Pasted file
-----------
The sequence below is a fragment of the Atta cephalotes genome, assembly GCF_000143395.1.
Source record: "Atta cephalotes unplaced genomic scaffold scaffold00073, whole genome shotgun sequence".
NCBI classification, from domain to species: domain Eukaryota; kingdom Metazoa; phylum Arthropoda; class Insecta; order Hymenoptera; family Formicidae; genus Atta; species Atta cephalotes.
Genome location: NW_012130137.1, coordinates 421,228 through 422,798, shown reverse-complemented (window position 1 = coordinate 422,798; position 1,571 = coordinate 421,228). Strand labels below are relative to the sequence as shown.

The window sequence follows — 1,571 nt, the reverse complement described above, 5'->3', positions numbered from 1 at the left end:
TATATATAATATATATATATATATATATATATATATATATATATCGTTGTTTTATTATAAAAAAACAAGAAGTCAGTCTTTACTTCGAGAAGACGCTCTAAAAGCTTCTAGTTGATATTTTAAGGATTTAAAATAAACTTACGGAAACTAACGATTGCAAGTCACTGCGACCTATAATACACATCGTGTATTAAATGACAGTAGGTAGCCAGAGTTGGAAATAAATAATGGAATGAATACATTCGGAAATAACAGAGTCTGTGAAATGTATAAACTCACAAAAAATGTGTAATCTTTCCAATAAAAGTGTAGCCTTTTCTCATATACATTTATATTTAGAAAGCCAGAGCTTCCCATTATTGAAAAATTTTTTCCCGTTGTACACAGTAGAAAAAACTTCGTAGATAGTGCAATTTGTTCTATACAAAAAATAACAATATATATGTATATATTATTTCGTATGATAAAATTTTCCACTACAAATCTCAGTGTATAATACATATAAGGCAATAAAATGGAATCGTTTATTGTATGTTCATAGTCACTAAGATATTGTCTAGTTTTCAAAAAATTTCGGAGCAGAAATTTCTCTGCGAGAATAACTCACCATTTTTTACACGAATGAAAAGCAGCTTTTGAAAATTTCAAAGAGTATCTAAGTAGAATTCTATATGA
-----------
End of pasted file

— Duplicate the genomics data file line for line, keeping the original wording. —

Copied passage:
The sequence below is a fragment of the Atta cephalotes genome, assembly GCF_000143395.1.
Source record: "Atta cephalotes unplaced genomic scaffold scaffold00073, whole genome shotgun sequence".
NCBI classification, from domain to species: domain Eukaryota; kingdom Metazoa; phylum Arthropoda; class Insecta; order Hymenoptera; family Formicidae; genus Atta; species Atta cephalotes.
Genome location: NW_012130137.1, coordinates 421,228 through 422,798, shown reverse-complemented (window position 1 = coordinate 422,798; position 1,571 = coordinate 421,228). Strand labels below are relative to the sequence as shown.

The window sequence follows — 1,571 nt, the reverse complement described above, 5'->3', positions numbered from 1 at the left end:
TATATATAATATATATATATATATATATATATATATATATATATCGTTGTTTTATTATAAAAAAACAAGAAGTCAGTCTTTACTTCGAGAAGACGCTCTAAAAGCTTCTAGTTGATATTTTAAGGATTTAAAATAAACTTACGGAAACTAACGATTGCAAGTCACTGCGACCTATAATACACATCGTGTATTAAATGACAGTAGGTAGCCAGAGTTGGAAATAAATAATGGAATGAATACATTCGGAAATAACAGAGTCTGTGAAATGTATAAACTCACAAAAAATGTGTAATCTTTCCAATAAAAGTGTAGCCTTTTCTCATATACATTTATATTTAGAAAGCCAGAGCTTCCCATTATTGAAAAATTTTTTCCCGTTGTACACAGTAGAAAAAACTTCGTAGATAGTGCAATTTGTTCTATACAAAAAATAACAATATATATGTATATATTATTTCGTATGATAAAATTTTCCACTACAAATCTCAGTGTATAATACATATAAGGCAATAAAATGGAATCGTTTATTGTATGTTCATAGTCACTAAGATATTGTCTAGTTTTCAAAAAATTTCGGAGCAGAAATTTCTCTGCGAGAATAACTCACCATTTTTTACACGAATGAAAAGCAGCTTTTGAAAATTTCAAAGAGTATCTAAGTAGAATTCTATATGA